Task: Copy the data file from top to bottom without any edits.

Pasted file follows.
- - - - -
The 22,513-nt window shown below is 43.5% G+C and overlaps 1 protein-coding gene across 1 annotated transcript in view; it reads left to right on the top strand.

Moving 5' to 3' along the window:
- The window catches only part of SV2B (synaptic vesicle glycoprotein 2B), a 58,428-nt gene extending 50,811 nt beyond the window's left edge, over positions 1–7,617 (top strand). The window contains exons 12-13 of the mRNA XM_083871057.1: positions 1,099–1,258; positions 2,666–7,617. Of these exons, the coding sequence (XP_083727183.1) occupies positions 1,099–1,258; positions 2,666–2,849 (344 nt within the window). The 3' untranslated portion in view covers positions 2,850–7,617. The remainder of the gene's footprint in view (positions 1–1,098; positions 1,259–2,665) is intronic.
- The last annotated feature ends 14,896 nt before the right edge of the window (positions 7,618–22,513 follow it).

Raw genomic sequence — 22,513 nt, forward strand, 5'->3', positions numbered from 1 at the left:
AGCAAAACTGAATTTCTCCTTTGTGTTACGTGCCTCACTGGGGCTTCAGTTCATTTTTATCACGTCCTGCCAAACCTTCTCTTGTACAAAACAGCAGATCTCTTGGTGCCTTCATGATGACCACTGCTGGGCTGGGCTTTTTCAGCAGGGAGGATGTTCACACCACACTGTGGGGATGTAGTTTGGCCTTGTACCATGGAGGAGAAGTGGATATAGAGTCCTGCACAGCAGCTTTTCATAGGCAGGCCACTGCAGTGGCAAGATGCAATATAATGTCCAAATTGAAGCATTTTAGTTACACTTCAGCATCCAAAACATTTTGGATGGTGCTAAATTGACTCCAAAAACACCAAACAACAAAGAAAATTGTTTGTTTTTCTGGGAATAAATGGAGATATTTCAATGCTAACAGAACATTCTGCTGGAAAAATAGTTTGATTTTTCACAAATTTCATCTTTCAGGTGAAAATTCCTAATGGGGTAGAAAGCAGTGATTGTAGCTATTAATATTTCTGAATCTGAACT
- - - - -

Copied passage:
The 22,513-nt window shown below is 43.5% G+C and overlaps 1 protein-coding gene across 1 annotated transcript in view; it reads left to right on the top strand.

Moving 5' to 3' along the window:
- The window catches only part of SV2B (synaptic vesicle glycoprotein 2B), a 58,428-nt gene extending 50,811 nt beyond the window's left edge, over positions 1–7,617 (top strand). The window contains exons 12-13 of the mRNA XM_083871057.1: positions 1,099–1,258; positions 2,666–7,617. Of these exons, the coding sequence (XP_083727183.1) occupies positions 1,099–1,258; positions 2,666–2,849 (344 nt within the window). The 3' untranslated portion in view covers positions 2,850–7,617. The remainder of the gene's footprint in view (positions 1–1,098; positions 1,259–2,665) is intronic.
- The last annotated feature ends 14,896 nt before the right edge of the window (positions 7,618–22,513 follow it).

Raw genomic sequence — 22,513 nt, forward strand, 5'->3', positions numbered from 1 at the left:
AGCAAAACTGAATTTCTCCTTTGTGTTACGTGCCTCACTGGGGCTTCAGTTCATTTTTATCACGTCCTGCCAAACCTTCTCTTGTACAAAACAGCAGATCTCTTGGTGCCTTCATGATGACCACTGCTGGGCTGGGCTTTTTCAGCAGGGAGGATGTTCACACCACACTGTGGGGATGTAGTTTGGCCTTGTACCATGGAGGAGAAGTGGATATAGAGTCCTGCACAGCAGCTTTTCATAGGCAGGCCACTGCAGTGGCAAGATGCAATATAATGTCCAAATTGAAGCATTTTAGTTACACTTCAGCATCCAAAACATTTTGGATGGTGCTAAATTGACTCCAAAAACACCAAACAACAAAGAAAATTGTTTGTTTTTCTGGGAATAAATGGAGATATTTCAATGCTAACAGAACATTCTGCTGGAAAAATAGTTTGATTTTTCACAAATTTCATCTTTCAGGTGAAAATTCCTAATGGGGTAGAAAGCAGTGATTGTAGCTATTAATATTTCTGAATCTGAACT